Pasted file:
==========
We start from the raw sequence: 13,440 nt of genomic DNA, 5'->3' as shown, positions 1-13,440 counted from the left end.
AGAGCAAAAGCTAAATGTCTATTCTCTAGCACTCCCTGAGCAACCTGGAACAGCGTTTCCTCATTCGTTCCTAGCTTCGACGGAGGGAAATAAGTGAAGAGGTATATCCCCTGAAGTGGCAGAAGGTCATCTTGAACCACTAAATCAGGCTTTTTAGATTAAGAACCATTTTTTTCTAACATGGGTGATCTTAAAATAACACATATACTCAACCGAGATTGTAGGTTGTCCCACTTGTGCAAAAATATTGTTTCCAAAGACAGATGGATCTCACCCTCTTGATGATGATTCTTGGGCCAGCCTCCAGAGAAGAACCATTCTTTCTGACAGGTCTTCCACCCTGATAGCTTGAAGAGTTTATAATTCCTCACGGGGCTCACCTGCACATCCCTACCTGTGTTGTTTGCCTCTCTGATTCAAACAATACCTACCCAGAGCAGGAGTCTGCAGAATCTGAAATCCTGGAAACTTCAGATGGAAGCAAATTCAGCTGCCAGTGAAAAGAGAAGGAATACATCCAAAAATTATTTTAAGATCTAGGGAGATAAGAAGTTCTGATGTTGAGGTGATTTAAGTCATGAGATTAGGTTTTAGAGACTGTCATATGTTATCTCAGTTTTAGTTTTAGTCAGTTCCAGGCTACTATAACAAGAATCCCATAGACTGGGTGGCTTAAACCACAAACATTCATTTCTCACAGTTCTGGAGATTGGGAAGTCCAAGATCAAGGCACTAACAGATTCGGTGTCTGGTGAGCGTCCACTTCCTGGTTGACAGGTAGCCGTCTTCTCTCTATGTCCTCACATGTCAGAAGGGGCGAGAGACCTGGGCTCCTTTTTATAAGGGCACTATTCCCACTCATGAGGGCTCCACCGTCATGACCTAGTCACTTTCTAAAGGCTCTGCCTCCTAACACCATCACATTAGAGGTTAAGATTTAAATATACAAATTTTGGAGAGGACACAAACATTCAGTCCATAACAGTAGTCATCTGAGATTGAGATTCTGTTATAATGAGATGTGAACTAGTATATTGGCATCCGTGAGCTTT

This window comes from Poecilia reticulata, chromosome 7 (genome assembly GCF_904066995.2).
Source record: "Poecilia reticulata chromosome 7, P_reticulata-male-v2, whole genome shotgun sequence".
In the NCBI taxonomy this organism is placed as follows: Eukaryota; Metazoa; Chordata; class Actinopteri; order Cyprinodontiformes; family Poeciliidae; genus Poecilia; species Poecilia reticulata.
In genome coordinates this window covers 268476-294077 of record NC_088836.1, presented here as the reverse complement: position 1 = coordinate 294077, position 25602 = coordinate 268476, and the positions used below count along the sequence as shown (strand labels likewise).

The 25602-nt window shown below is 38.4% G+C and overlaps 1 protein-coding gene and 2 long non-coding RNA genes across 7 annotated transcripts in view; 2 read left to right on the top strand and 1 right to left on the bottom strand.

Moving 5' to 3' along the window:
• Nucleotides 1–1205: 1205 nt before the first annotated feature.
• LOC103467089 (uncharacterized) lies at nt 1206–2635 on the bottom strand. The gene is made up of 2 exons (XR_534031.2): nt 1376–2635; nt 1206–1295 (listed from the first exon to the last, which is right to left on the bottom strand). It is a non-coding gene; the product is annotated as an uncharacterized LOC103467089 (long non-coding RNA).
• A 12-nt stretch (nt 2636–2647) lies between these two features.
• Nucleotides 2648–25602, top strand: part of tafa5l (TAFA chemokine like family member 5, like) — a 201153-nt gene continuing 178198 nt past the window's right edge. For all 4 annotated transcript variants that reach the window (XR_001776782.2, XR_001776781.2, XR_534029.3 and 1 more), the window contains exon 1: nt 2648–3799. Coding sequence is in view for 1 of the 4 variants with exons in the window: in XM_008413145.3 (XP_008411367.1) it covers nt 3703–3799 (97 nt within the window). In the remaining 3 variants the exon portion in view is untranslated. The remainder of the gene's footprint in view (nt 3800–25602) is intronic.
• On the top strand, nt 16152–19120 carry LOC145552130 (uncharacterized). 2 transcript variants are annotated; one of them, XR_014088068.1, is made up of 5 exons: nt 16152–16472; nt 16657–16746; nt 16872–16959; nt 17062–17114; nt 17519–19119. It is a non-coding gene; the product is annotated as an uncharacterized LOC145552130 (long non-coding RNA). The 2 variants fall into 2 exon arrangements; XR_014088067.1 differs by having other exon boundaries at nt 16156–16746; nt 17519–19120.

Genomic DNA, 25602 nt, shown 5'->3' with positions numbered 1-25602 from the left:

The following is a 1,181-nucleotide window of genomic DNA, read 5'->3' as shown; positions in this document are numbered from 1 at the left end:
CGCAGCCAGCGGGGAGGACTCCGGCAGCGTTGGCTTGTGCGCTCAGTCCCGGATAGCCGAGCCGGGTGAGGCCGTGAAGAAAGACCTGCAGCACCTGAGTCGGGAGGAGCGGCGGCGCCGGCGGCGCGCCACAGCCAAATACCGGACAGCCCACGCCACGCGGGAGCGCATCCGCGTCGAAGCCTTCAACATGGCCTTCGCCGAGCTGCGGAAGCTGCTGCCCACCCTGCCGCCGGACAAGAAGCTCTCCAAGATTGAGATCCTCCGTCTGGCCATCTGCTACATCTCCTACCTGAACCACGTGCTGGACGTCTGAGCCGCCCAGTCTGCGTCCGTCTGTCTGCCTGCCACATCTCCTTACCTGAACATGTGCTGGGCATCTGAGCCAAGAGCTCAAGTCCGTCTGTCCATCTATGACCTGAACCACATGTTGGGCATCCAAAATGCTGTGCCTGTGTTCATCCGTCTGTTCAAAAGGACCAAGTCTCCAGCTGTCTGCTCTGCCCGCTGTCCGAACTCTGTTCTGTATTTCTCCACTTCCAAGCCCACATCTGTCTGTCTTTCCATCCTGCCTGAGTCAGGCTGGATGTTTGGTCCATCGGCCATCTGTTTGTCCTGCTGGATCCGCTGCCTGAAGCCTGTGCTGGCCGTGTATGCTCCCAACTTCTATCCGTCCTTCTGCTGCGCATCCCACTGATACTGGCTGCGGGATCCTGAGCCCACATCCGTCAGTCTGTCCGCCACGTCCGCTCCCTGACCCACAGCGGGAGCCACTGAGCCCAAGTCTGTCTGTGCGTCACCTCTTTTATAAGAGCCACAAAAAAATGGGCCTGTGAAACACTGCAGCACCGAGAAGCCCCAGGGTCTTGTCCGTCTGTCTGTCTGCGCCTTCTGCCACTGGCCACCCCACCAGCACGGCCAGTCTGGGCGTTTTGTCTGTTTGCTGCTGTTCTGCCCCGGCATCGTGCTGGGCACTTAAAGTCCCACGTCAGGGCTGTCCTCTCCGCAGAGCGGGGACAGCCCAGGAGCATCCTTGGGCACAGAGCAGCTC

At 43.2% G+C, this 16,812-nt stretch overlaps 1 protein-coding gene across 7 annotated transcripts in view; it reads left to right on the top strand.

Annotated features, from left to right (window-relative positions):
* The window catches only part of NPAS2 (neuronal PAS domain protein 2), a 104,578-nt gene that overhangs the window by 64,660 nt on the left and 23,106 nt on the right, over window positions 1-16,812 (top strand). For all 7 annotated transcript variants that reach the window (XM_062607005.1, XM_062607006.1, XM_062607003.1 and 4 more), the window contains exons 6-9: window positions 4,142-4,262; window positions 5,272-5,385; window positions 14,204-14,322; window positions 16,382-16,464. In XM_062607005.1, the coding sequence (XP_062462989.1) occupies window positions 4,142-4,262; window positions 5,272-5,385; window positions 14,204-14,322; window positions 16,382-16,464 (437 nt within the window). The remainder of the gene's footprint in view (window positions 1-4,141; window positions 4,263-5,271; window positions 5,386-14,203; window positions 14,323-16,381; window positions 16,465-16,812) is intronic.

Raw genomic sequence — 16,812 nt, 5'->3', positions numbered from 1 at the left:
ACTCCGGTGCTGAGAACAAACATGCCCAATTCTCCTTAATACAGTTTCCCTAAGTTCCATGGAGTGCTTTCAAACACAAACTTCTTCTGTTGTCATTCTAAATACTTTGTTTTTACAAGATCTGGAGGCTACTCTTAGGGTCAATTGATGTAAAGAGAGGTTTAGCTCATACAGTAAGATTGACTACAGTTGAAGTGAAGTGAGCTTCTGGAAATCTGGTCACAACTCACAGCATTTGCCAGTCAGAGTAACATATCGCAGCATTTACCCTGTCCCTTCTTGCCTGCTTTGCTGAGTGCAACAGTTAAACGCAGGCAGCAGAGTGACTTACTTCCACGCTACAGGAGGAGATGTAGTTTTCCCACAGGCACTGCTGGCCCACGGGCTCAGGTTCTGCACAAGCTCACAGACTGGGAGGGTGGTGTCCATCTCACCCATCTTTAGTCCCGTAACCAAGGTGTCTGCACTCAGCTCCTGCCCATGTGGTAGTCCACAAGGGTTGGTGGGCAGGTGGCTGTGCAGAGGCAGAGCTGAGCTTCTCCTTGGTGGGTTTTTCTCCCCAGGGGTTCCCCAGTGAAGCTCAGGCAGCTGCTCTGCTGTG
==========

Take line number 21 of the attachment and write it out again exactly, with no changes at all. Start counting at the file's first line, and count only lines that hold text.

ACTCCGGTGCTGAGAACAAACATGCCCAATTCTCCTTAATACAGTTTCCCTAAGTTCCATGGAGTGCTTTCAAACACAAACTTCTTCTGTTGTCATTCTAAATACTTTGTTTTTACAAGATCTGGAGGCTACTCTTAGGGTCAATTGATGTAAAGAGAGGTTTAGCTCATACAGTAAGATTGACTACAGTTGAAGTGAAGTGAGCTTCTGGAAATCTGGTCACAACTCACAGCATTTGCCAGTCAGAGTAACATATCGCAGCATTTACCCTGTCCCTTCTTGCCTGCTTTGCTGAGTGCAACAGTTAAACGCAGGCAGCAGAGTGACTTACTTCCACGCTACAGGAGGAGATGTAGTTTTCCCACAGGCACTGCTGGCCCACGGGCTCAGGTTCTGCACAAGCTCACAGACTGGGAGGGTGGTGTCCATCTCACCCATCTTTAGTCCCGTAACCAAGGTGTCTGCACTCAGCTCCTGCCCATGTGGTAGTCCACAAGGGTTGGTGGGCAGGTGGCTGTGCAGAGGCAGAGCTGAGCTTCTCCTTGGTGGGTTTTTCTCCCCAGGGGTTCCCCAGTGAAGCTCAGGCAGCTGCTCTGCTGTG